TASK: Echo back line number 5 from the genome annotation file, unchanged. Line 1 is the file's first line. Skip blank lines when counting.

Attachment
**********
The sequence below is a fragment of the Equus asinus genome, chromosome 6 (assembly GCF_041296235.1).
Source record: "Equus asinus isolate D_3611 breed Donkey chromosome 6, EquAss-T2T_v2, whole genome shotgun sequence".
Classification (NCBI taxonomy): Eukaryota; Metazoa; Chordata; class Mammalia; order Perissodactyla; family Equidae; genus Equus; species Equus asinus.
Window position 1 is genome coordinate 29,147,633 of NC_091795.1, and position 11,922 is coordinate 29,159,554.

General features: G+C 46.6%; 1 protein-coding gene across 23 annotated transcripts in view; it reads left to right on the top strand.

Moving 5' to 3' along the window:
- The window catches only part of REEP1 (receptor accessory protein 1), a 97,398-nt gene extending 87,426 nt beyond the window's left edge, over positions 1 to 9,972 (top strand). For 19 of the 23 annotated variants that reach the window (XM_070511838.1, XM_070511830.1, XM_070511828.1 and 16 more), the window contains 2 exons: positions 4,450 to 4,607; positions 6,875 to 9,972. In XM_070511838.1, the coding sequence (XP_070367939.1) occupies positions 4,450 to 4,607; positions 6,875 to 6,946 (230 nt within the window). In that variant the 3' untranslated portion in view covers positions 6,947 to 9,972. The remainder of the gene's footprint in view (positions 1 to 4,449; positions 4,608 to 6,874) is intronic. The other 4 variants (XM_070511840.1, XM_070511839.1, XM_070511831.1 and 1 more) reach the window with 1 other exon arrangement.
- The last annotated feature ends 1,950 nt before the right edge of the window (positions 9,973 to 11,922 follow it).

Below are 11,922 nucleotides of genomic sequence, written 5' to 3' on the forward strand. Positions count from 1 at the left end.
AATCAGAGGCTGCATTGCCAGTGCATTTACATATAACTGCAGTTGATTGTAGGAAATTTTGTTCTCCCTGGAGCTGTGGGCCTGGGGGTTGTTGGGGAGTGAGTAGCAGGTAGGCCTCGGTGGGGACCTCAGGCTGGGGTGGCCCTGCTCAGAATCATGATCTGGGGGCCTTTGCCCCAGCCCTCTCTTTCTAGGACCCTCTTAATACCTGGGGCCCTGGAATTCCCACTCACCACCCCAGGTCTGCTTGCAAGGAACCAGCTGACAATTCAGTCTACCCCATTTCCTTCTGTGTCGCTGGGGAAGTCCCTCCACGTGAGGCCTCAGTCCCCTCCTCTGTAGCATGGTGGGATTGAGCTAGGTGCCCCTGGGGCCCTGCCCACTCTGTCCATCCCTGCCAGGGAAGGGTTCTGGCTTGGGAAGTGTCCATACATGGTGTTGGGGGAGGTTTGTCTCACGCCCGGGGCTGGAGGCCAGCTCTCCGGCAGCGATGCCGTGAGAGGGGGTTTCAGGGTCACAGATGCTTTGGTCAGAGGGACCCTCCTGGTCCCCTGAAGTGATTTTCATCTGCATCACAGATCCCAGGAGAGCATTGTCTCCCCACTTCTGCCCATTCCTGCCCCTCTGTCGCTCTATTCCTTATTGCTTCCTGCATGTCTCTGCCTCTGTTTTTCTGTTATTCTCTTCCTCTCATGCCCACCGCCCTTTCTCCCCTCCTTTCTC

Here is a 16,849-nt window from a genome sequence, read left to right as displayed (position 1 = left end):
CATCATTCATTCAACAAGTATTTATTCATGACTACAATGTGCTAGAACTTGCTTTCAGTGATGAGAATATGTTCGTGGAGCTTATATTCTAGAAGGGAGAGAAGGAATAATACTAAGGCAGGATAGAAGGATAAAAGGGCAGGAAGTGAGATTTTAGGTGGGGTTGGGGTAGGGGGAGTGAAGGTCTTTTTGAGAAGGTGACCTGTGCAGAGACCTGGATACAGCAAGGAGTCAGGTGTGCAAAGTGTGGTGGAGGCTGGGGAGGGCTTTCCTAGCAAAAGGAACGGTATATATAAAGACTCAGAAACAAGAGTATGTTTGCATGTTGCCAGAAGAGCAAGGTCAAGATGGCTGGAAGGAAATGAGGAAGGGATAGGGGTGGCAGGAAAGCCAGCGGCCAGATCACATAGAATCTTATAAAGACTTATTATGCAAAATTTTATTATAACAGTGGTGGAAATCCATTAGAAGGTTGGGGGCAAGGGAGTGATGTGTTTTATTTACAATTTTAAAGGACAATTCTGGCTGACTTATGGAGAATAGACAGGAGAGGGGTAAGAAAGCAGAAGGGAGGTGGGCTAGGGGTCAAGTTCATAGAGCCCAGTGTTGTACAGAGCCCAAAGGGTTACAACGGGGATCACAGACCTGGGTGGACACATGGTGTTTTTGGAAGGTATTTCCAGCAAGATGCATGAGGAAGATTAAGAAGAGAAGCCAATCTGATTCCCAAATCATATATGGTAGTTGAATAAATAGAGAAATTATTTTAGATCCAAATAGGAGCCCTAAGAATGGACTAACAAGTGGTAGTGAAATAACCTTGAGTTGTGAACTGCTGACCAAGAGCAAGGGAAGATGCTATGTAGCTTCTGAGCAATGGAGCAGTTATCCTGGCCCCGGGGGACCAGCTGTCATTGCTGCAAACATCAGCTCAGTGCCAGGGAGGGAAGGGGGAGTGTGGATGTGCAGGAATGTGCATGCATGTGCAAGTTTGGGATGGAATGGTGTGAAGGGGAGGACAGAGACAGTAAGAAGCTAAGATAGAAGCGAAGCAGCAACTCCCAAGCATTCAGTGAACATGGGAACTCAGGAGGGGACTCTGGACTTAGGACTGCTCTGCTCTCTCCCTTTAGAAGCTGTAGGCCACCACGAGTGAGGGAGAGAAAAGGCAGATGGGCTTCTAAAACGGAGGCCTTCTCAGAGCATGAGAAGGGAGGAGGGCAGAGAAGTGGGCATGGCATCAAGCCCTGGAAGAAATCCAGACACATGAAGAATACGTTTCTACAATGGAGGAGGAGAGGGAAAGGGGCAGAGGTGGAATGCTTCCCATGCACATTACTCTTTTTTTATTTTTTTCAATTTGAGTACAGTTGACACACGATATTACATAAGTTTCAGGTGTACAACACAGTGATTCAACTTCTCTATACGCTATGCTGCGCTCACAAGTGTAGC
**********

General features: G+C 46.6%; 1 protein-coding gene across 23 annotated transcripts in view; it reads left to right on the top strand.